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Re: HTTP 2.0 mandatory security vs. Amateur Radio

From: (wrong string) 陈智昌 <willchan@chromium.org>
Date: Wed, 13 Nov 2013 21:13:50 -0800
Message-ID: <CAA4WUYjkjTniUbDbffJ4Yd=03kc_Xd6gfo5AGG=fVAnbedB=fQ@mail.gmail.com>
To: Bruce Perens <bruce@perens.com>
Cc: HTTP Working Group <ietf-http-wg@w3.org>
Can you just use unencrypted HTTP/1.X?


On Wed, Nov 13, 2013 at 9:07 PM, Bruce Perens <bruce@perens.com> wrote:

>  Amateur radio, commonly referred to as "ham radio", is prohibited from
> using encryption to obscure the message content by both international law
> (an ITU treaty) and its implementations in the national law of most
> nations. However, we can use encryption that *doesn't* obscure message
> content for the purposes of authentication. Use of an https URL over an
> Amateur Radio connection would be a rule violation.
>
> Although I am well able to discuss the rationale for the prohibition of
> encryption, that's probably off-topic for this list. Please take it as a
> given that it's necessary and we like it this way. Anyone who wishes to
> know more can email me directly.
>
> Radio Amateurs use wifi-like networks, using 802.11 equipment on its usual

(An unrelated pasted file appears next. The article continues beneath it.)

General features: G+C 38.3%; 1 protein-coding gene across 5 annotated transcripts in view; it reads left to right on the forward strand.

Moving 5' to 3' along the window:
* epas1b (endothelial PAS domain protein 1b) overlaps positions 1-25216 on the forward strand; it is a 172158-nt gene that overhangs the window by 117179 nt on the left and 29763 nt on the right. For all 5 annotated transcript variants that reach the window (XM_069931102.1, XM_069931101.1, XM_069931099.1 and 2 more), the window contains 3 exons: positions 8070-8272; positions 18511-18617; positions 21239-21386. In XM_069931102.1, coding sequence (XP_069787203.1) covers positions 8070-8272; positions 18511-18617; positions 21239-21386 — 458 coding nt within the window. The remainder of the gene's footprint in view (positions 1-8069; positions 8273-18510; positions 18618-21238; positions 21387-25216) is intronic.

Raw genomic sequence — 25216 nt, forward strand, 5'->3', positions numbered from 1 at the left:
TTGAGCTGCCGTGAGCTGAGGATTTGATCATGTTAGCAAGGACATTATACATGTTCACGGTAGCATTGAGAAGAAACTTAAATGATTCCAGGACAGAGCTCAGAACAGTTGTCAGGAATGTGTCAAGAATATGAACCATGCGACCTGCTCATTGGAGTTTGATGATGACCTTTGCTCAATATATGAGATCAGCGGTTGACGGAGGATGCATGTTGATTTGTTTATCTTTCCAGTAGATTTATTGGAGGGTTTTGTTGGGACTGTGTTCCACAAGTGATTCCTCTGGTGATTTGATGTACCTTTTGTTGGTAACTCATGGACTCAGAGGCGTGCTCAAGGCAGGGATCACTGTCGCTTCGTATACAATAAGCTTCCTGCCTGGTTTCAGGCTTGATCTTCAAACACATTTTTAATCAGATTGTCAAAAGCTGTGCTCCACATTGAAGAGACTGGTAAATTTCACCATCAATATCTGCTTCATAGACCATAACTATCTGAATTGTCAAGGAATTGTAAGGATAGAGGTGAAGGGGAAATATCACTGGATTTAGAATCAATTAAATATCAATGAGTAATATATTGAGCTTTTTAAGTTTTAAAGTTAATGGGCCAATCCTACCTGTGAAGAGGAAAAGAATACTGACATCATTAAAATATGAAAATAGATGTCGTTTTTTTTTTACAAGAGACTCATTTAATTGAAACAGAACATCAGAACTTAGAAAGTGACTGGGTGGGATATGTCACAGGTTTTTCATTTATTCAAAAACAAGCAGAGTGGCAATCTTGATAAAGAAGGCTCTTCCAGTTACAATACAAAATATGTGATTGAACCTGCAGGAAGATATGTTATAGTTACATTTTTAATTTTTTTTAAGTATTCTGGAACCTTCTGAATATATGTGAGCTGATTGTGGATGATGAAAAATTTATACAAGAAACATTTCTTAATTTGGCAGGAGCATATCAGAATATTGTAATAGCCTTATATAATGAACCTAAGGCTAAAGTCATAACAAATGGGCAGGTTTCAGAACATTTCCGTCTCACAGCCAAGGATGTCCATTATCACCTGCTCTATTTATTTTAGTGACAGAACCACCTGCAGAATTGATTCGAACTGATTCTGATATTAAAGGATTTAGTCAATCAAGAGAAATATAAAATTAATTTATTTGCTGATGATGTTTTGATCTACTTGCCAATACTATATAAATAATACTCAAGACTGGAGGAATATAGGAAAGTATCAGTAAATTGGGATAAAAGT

> frequencies or transverting it to other frequencies, and sometimes with a
> lot more power than non-licensed users are allowed.
>
> Although our routers often run OpenWRT or something similar so that we can
> add ham-specific protcols, we  use off-the-shelf computing equipment,
> operating systems, and web browsers.
>
> It would cause us some significant pain if web browsers stopped enabling
> unencrypted http connections. We'd have to proxy https to http before we
> allowed the signal on to Amateur frequencies, in order to remain in legal
> compliance.
>
> I doubt we're the only people in the world who must, or would rather, have
> their communications in the clear.
>
>     Thanks
>
>     Bruce Perens K6BP
>
Received on Thursday, 14 November 2013 05:14:17 UTC

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